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Home Business Mobile money powerhouse: Sub-Saharan Africa – results and reasons in Ghana

According to the GSMA’s 2024 State of the Industry Report on Mobile Money, Sub-Saharan Africa is home to almost three-quarters of the world’s accounts. This development is driven mainly by the growth of Nigeria, Ghana, and Senegal. Mobile money services added an additional 500 billion dollars to the total gross domestic product (GDP) between 2013 and 2022, which is around a 1.5% increase.

There’s a slightly lowering effect on mobile money adoption and active user growth. Registered account growth was 12% year over year in 2023. Bank-to-mobile and mobile-to-bank transactions grew by 15% year over year to $210 billion in 2023. This is still a rise despite the slowdown in growth in 2023 compared to 2022. Transaction values also dropped for the first time in 2023.

Despite these slowdowns, the report highlights that West Africa has become a mobile money powerhouse for Africa and beyond. This means that more than 33% of the total global newly registered and active accounts for more than 30 days are from the region.

To understand the reasons for this success, we took a closer look at Ghana, where there was a debate between innovation and regulation in the Ghana Fintech Award 23. This night was of the industry innovators, so there was nothing unusual in the result that the innovation team was strongly supported that night. Despite this result, Ghana’s financial sector achievements heavily relied on the role of regulators. Richard Nunekpeku, Technology Consultant and the Managing Partner of Sustineri Attorneys Pruc focuses on the fact that the financial regulation system in Ghana is managed by the Bank of Ghana, and without those strict guidelines, the financial system would face risks and exposures. (Read the full article here.)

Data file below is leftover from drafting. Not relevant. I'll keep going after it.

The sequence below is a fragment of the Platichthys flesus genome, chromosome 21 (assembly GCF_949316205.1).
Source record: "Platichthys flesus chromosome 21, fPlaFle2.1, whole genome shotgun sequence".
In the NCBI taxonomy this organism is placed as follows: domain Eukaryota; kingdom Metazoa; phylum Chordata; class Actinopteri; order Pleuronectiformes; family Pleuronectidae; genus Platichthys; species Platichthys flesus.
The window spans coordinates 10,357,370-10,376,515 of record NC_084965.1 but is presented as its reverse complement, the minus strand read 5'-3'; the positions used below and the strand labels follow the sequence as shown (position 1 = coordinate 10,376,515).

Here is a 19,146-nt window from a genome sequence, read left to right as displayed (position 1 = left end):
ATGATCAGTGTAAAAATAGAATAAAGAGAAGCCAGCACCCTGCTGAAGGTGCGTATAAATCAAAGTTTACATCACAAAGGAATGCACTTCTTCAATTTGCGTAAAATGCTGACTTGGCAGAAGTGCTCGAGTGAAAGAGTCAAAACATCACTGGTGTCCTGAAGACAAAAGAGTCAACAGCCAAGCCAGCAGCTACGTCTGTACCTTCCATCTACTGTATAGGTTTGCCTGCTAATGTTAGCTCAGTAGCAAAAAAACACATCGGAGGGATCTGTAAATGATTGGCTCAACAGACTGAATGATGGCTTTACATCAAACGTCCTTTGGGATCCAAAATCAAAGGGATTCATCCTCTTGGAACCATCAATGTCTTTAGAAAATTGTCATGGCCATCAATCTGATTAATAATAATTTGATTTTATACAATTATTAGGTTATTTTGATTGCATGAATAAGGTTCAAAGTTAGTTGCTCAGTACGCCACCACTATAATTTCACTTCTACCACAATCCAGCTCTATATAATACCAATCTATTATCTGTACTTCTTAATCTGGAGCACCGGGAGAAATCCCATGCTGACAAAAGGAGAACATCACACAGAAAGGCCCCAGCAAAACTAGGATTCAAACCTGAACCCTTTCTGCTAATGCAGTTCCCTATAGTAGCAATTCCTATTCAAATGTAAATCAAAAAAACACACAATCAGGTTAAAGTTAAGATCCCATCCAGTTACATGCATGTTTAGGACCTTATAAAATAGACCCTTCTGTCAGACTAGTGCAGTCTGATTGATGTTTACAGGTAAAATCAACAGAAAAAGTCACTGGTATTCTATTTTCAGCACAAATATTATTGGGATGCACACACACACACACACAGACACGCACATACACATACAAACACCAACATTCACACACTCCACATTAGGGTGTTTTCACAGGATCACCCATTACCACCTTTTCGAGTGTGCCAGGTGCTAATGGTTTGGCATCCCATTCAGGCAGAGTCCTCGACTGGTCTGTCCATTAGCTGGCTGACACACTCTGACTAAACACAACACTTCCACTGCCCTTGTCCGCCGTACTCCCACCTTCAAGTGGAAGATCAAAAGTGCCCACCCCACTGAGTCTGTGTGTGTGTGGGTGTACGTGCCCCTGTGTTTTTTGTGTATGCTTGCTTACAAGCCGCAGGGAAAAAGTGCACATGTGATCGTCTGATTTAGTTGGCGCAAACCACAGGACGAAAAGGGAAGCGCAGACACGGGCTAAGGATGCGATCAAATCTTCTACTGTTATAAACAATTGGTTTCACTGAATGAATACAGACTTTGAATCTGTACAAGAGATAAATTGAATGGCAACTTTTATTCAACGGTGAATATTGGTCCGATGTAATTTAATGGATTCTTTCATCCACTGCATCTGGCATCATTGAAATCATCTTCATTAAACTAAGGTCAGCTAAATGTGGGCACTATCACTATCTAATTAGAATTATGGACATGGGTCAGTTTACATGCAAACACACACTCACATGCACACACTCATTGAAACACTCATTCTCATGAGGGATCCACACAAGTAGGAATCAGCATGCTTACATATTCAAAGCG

Derrydean Dadzie, fintech expert, technology entrepreneur, and CEO of Herritors Labs, agrees. He describes that the Bank of Ghana (BoG) not only regulates the banking sector but has done a yeoman’s job as the leading institution responsible for supervising financial market participants, developing and enforcing monetary policy, ensuring price stability, and promoting financial innovation. The work of the BoG not only supports society but also helps to increase public interest in the banking system and the domestic financial sector, which includes Fintech. The future heavily lies in improving and promoting the Fintech ecosystem and the broader financial industry. For that, it is essential to develop the regulations constantly and have highly qualified technology experts and an increasing number of FinTechs. (You can read his article: Outsourcing Destination Guide Ghana.)

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